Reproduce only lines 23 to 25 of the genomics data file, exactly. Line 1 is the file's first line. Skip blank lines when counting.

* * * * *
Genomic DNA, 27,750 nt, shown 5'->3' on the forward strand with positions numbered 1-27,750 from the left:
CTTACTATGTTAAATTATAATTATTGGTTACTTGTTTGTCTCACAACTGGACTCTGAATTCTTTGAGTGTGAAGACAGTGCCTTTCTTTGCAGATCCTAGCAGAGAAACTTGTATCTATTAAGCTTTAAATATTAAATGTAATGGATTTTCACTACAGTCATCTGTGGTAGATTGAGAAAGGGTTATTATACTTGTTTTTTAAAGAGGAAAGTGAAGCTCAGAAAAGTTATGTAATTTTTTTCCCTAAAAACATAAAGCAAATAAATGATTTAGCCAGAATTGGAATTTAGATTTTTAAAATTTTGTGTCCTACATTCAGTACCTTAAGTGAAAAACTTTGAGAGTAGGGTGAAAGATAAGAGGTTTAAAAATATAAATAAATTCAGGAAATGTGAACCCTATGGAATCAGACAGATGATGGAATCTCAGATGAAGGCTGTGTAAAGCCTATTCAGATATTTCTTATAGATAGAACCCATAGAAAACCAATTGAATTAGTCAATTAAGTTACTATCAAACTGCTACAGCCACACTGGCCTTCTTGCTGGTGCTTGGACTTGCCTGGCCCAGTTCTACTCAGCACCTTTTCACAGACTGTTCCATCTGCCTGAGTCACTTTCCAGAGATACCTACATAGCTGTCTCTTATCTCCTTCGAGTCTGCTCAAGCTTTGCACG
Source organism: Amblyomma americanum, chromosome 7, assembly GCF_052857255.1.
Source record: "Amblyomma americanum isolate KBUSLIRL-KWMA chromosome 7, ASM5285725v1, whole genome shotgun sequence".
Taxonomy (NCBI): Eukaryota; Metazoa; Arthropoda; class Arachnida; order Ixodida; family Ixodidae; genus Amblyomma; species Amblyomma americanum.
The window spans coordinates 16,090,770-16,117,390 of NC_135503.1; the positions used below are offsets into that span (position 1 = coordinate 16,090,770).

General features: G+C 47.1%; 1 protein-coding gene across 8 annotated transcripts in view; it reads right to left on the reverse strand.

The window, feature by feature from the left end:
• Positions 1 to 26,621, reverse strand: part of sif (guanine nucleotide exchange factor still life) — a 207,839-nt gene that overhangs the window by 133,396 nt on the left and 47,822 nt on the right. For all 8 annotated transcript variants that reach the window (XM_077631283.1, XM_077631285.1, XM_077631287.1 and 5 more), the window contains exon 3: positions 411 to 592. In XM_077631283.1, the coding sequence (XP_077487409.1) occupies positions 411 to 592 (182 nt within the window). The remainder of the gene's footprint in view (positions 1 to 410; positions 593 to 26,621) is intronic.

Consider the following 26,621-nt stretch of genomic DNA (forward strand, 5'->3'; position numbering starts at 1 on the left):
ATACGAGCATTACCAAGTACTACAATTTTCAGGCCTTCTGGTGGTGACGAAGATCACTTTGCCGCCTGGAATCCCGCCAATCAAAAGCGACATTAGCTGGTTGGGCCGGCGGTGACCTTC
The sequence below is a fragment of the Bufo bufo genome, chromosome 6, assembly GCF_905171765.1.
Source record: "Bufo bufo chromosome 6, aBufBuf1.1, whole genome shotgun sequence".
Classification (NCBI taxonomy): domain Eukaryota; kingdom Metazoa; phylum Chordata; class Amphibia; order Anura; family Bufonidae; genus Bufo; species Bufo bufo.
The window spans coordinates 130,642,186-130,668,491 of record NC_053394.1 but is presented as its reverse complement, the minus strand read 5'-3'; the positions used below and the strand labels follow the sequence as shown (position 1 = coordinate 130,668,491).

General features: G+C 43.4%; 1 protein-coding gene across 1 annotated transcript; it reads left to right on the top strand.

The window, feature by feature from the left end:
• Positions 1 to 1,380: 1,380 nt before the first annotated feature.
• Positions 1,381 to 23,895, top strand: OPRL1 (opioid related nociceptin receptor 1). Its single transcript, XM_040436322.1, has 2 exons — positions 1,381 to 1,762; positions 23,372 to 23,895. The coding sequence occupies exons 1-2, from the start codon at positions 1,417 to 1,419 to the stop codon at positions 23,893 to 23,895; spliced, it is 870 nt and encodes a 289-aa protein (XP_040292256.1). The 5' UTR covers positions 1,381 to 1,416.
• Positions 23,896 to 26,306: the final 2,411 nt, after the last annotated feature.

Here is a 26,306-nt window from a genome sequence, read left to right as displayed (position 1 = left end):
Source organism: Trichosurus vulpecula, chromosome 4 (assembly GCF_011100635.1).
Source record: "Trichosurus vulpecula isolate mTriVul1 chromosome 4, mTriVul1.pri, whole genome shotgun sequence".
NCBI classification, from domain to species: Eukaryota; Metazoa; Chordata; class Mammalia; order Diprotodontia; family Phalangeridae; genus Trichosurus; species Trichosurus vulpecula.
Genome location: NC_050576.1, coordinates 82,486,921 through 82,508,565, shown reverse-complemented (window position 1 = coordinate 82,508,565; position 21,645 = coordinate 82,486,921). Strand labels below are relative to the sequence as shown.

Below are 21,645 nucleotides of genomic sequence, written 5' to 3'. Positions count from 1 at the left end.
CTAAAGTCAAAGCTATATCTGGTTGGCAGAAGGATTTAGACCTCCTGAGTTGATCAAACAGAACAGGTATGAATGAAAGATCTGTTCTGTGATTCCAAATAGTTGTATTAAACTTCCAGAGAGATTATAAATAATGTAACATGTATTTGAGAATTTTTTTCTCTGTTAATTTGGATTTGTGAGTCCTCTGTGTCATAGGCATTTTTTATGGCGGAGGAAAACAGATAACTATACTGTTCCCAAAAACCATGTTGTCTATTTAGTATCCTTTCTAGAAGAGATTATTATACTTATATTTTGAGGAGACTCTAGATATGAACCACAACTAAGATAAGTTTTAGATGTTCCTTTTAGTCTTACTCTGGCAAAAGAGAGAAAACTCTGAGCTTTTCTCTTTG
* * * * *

Source record: "Trichosurus vulpecula isolate mTriVul1 chromosome 4, mTriVul1.pri, whole genome shotgun sequence".
NCBI classification, from domain to species: Eukaryota; Metazoa; Chordata; class Mammalia; order Diprotodontia; family Phalangeridae; genus Trichosurus; species Trichosurus vulpecula.
Genome location: NC_050576.1, coordinates 82,486,921 through 82,508,565, shown reverse-complemented (window position 1 = coordinate 82,508,565; position 21,645 = coordinate 82,486,921). Strand labels below are relative to the sequence as shown.